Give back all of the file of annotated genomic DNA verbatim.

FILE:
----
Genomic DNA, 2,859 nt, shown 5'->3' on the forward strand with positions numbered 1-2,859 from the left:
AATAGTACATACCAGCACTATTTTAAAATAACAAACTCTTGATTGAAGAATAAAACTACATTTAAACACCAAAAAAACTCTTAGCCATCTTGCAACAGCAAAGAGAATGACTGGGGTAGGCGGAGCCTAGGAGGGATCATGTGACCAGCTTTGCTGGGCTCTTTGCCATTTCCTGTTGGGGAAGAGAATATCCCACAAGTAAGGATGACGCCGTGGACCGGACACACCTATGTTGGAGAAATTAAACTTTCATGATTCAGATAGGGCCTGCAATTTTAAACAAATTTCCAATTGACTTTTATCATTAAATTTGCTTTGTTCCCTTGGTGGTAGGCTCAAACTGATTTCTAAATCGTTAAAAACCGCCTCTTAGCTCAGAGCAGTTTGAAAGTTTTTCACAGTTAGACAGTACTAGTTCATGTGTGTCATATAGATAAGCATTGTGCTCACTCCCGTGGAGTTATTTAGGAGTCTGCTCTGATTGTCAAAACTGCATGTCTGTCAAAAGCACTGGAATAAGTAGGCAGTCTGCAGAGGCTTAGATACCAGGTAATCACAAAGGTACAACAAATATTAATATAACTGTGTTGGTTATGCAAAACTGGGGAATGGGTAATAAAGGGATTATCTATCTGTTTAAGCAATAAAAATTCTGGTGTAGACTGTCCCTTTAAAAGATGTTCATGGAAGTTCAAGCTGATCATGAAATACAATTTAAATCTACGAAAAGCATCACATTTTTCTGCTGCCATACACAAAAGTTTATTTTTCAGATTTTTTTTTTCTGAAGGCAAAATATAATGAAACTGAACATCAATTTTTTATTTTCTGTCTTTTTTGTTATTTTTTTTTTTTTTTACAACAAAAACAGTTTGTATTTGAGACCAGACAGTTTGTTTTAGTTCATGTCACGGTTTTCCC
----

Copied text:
Genomic DNA, 2,859 nt, shown 5'->3' on the forward strand with positions numbered 1-2,859 from the left:
AATAGTACATACCAGCACTATTTTAAAATAACAAACTCTTGATTGAAGAATAAAACTACATTTAAACACCAAAAAAACTCTTAGCCATCTTGCAACAGCAAAGAGAATGACTGGGGTAGGCGGAGCCTAGGAGGGATCATGTGACCAGCTTTGCTGGGCTCTTTGCCATTTCCTGTTGGGGAAGAGAATATCCCACAAGTAAGGATGACGCCGTGGACCGGACACACCTATGTTGGAGAAATTAAACTTTCATGATTCAGATAGGGCCTGCAATTTTAAACAAATTTCCAATTGACTTTTATCATTAAATTTGCTTTGTTCCCTTGGTGGTAGGCTCAAACTGATTTCTAAATCGTTAAAAACCGCCTCTTAGCTCAGAGCAGTTTGAAAGTTTTTCACAGTTAGACAGTACTAGTTCATGTGTGTCATATAGATAAGCATTGTGCTCACTCCCGTGGAGTTATTTAGGAGTCTGCTCTGATTGTCAAAACTGCATGTCTGTCAAAAGCACTGGAATAAGTAGGCAGTCTGCAGAGGCTTAGATACCAGGTAATCACAAAGGTACAACAAATATTAATATAACTGTGTTGGTTATGCAAAACTGGGGAATGGGTAATAAAGGGATTATCTATCTGTTTAAGCAATAAAAATTCTGGTGTAGACTGTCCCTTTAAAAGATGTTCATGGAAGTTCAAGCTGATCATGAAATACAATTTAAATCTACGAAAAGCATCACATTTTTCTGCTGCCATACACAAAAGTTTATTTTTCAGATTTTTTTTTTCTGAAGGCAAAATATAATGAAACTGAACATCAATTTTTTATTTTCTGTCTTTTTTGTTATTTTTTTTTTTTTTTACAACAAAAACAGTTTGTATTTGAGACCAGACAGTTTGTTTTAGTTCATGTCACGGTTTTCCC